Since this work seems a soul-destroying fate worse than death to Genevieve, she is easily tempted by a seductive offer from the suave Sir Gabriel Courtenay.  He knows that the Derby porcelain works are on the brink of discovering the secret of the elusive blue pigment, and he promises her £5000 and passage to Italy where she can learn the art of history painting, if she can find out what he needs to know.  The plot whips along with Genevieve falling in love with the young scientist who she needs to betray, and an assortment of disreputable characters doing thuggish things to make sure that she doesn’t renege on the deal.

For me, the real charm of this book is not so much the mildly implausible but wholly enjoyable plot, but the story of porcelain: how exports from China tantalised Europe until the secret of its manufacture was discovered in Saxony and the Meissen factory began producing highly prized figurines and tableware.  Any excuse to make slideshows of these beautiful artworks is good enough for me:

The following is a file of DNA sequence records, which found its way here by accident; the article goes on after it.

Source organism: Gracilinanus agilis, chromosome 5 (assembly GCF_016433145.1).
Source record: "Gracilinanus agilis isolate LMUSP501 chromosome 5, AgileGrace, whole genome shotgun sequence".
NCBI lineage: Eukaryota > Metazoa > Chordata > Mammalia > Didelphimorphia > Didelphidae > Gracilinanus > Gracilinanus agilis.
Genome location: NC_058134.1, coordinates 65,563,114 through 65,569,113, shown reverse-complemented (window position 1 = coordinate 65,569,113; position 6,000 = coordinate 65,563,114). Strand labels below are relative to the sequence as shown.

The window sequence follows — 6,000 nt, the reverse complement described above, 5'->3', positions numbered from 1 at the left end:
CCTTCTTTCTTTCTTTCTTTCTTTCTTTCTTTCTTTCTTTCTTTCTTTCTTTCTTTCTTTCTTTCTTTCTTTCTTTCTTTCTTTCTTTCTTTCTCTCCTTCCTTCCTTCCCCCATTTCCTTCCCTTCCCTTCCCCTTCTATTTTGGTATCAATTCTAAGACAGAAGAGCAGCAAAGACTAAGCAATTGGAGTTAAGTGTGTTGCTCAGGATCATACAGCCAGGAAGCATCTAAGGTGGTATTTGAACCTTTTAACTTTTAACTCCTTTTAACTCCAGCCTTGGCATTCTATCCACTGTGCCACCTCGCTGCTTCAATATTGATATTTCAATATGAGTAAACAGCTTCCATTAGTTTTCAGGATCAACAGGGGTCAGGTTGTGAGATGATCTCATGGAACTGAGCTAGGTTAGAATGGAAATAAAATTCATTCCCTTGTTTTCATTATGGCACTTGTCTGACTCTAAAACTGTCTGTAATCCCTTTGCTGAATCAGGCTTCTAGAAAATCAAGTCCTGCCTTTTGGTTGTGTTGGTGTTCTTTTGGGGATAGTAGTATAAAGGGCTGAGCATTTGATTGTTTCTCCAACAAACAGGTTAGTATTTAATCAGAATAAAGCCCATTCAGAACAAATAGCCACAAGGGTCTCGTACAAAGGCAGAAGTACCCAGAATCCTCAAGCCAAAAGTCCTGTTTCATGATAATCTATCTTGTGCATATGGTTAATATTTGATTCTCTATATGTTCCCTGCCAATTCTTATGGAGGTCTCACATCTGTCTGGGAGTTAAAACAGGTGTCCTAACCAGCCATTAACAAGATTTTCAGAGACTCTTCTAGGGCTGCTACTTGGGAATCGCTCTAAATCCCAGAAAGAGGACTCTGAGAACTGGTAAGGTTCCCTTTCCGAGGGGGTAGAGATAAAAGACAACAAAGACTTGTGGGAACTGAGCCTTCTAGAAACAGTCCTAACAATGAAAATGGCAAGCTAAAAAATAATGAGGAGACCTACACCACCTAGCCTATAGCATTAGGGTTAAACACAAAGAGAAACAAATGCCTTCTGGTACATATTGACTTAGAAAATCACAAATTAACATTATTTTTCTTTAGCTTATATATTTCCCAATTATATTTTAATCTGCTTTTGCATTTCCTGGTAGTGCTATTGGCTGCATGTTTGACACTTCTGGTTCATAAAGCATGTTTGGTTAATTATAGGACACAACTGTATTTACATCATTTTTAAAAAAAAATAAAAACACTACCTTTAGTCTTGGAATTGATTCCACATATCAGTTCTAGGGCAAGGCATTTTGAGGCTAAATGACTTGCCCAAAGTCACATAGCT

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Naturally England and France were keen rivals for the prestige of making porcelain too.  In France there was Sèvres, backed by Louis XV and his mistress Madame la Pompadour, no strangers to extravagance.  (The blue you see in these pieces post-dates the years of the novel but I like them too much to leave them out):

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And in England, Wikiedia tells me that production of porcelain in Derby predates the commencement of the works of William Duesbury, started in 1756 when he joined Andrew Planche and John Heath to create the Nottingham Road factory, which later became Royal Crown Derby.  Wikipedia also tells me that the title of oldest manufacturer in England is disputed by Royal Worcester, who claim 1751 as their year of establishment).  

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How much of Bilyeau’s novel is factually based on industrial spying as part of the porcelain story is hard to judge without research, but the novel is at its best when her heroine confronts her qualms about the ethics of her behaviour.  Impulse and self-interest is at war with the terror of stepping beyond her role, and there is realism in the portrayal of Genevieve as a refugee who has very little in the way of possessions except precious memories, and she recoils from ‘befouling’ them with anything sordid.  At the same time, she shares with her beau Thomas, the quest for knowledge for its own sake.  And she really does want to be an artist in Venice…